I ignored Mary as I processed the momentous news in the letter. Isabella was here, in Sydney, on vacation. She had found me and wanted to catch up, tomorrow, if possible near the Opera House. My heart skipped a beat. My pulse raced. Isabella, after all these years. What would she be like? Still as beautiful? Was she still married to that loser, the fisherman? So many questions after so many years.

‘It’s exciting news, I can tell, Jim. You look all flushed. You’ve come alive. My muffins are restorative, but they can’t perform magic. It’s the letter, isn’t it?’ Mary was persistent.

‘Yes, it’s Isabella. She’s here in Sydney and wants to see me tomorrow. There’s a phone number. I need to ring her. But what will I say, Mary?’

‘Well, you’ll say, you’re coming, of course, won’t you? But you need a shave and a haircut, boy. You can’t meet a lovely lady, looking like that!’

 Mary was right. She straightened herself and rose from the chair.

‘I’ll be on my way now, Jim.’

Mary Saved my Life!

‘Thanks, Mary.’ I meant it, too. Mary had saved my life. If I’d swallowed those pills, I would not have this letter, this piece of joy, I wouldn’t be meeting Isabella tomorrow!’


Butterflies in my stomach, sweaty hand clenching a bunch of daffodils, I waited near the Opera House steps. The white concrete sails of the symbol of Sydney, gleamed in the morning sun. Morning! I was out in the morning sun. A first for me, after a year of wallowing in a dark room with my black dog.


How would we recognise each other? She had said something about a hat, a pink hat. I scanned the crowds of tourists for the colour pink. There in the distance was something pink bobbing along, only just visible but getting closer with each moment. Then the pink hat materialized through the crowd, then a slim figure wearing a floral dress, then finally, a face.. It was Isabella. I knew the walk, the sway of her hips, the skip in her step. My Isabella, after all these years.

I raised my hand and walked towards her.



We hugged, then kissed on the cheek, twice, each side, as Europeans do.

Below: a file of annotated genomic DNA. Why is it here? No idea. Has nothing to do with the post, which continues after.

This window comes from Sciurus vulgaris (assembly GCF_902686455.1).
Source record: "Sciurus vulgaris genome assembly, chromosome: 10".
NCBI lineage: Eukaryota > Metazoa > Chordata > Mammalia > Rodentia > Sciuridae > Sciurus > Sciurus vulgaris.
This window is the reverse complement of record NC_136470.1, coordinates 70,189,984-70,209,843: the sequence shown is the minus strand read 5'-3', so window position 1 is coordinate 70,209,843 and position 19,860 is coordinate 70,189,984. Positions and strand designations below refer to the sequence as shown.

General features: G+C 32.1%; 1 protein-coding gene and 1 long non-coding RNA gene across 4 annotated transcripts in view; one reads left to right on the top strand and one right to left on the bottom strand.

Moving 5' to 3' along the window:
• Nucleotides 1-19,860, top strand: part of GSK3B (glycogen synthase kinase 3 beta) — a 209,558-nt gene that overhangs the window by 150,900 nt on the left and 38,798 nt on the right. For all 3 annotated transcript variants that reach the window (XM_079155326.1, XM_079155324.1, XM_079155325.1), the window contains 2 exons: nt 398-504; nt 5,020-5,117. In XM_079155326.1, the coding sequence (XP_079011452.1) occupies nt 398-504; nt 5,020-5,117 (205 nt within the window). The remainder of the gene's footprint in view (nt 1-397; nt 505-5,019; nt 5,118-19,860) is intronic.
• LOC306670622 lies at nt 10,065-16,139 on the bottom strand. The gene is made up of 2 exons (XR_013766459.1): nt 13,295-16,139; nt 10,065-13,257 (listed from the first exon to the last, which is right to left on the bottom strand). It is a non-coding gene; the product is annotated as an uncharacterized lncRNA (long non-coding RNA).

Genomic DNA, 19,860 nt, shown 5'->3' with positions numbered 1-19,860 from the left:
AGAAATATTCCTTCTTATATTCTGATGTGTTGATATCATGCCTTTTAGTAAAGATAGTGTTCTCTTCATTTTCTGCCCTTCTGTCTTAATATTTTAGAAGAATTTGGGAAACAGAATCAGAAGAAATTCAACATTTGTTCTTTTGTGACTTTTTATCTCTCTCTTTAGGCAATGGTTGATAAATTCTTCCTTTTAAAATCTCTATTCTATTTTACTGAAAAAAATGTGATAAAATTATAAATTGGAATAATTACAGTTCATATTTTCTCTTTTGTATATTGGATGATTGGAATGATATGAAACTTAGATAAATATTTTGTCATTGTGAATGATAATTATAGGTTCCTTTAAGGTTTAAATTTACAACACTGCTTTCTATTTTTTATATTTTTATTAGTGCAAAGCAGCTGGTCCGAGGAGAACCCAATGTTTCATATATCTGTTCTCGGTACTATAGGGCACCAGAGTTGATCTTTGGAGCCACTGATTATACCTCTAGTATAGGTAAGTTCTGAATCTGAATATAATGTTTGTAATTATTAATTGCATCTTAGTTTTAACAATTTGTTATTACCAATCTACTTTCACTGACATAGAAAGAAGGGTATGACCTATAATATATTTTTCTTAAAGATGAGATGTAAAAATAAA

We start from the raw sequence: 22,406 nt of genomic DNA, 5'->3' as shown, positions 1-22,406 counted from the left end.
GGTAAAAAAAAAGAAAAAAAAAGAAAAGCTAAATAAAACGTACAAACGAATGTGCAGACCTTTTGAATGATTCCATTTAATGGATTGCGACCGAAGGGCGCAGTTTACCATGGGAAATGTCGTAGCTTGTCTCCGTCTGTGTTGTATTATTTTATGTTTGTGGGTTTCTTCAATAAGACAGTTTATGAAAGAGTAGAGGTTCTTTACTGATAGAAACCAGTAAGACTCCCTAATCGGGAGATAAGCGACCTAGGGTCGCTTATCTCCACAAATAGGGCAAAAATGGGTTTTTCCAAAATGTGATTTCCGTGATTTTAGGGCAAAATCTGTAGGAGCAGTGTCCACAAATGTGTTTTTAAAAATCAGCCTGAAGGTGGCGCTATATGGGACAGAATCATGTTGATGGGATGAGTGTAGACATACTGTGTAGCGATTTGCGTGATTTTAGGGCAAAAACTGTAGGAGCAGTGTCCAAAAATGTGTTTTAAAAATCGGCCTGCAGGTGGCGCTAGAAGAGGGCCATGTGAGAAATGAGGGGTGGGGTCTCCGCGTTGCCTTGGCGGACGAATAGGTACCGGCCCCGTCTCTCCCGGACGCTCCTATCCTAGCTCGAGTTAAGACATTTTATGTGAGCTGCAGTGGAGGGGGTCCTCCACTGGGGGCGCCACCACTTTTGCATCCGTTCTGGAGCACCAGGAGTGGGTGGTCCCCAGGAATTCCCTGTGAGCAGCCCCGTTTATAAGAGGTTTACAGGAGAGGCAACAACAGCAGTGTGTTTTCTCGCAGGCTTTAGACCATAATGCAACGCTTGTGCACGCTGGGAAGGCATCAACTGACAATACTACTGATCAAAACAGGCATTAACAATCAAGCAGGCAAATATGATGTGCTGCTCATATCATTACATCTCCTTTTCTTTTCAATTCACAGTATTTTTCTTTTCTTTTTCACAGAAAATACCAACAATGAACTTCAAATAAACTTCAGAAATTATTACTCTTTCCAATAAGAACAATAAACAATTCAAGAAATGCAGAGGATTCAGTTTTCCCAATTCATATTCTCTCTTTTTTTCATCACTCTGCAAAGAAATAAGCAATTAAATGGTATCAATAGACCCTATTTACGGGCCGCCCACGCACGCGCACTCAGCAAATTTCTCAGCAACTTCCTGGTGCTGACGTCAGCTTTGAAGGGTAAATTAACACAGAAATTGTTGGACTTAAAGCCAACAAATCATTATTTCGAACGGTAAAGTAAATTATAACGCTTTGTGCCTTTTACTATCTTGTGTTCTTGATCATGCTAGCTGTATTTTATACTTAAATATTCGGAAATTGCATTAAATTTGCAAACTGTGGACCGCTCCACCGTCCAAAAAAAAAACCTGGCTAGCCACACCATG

‘You haven’t changed!’ she exclaimed.

I had but did not argue. She was as lovely as ever, her eyes as smiling and warm, her lips as inviting. Only Time’s brush of tiredness reflected the passing of the years.

‘Come, I booked a table by the harbour. Come and tell me about your life. I’m dying to hear all about you. It’s been forty years, Jim.’

Didn’t I know it, hadn’t I felt it, when I compared myself in the mirror to that young man in love in Genova, a lifetime ago.

The Years Fell Away

But over lunch and a bottle of wine, or was it two?, the years fell away, and we rushed back in defiance of Time’s relentless march forward.

The joy for life

returned and illuminated my dark soul. White light split into radiant colours like the sparkles of light on the glistening harbour. My heart warmed every time Isabella smiled at me across the table. We clasped hands. We remembered. This time, there was no impediment to our love. Pedro was dead, drowned at sea, years ago.

‘He’s dead, Jim. But my love for you never died. It’s still alive. I feel it, warming my soul, like before. Do you feel it, too?’

‘Yes, oh, yes, Isabella, I do! I still love you because I always loved you. I never stopped loving you, my darling girl.’

So, there by the beautiful harbour, under white sails, in the glorious sun, we pledged our love again.

Later at her hotel, we remembered more, laughed some more. Time spiralled us back, twisting and turning at the ‘what if’, the ‘only if’ moments that could have reunited our lives, earlier. And then she showed me another photo, taken a few years after we parted.


‘It’s my boy, Angelo,’ she explained.

‘Ah! A handsome lad.’

‘Like you, handsome like you. He has your eyes.’

Stunned, I looked over at Isabella.

‘Yes, he’s yours, ours, our Angelo.’

‘He’s waiting to meet you. He’s in the room next door. He understands.’

Could there be anymore surprises, twists in my life that so nearly had ended just a day ago?

Yes, there were more. There was a return to Genova, to a different villa but on the same headland above the little cove where we had swum and made love forty years before. Angelo came and drank wine and laughed with us before returning to his young family. I was now an Italian grandfather and soon to be an Italian husband to my Isabella.

Photo from jack-ward-rknrvCrfS1k-unsplash

Joni Scott is an Australian author with three published novels: Whispers through Time and The Last Hotel and Colour Comes to Tangles. Joni has her own website; https://joniscottauthor.com.


Enjoy this blog? Please spread the word :)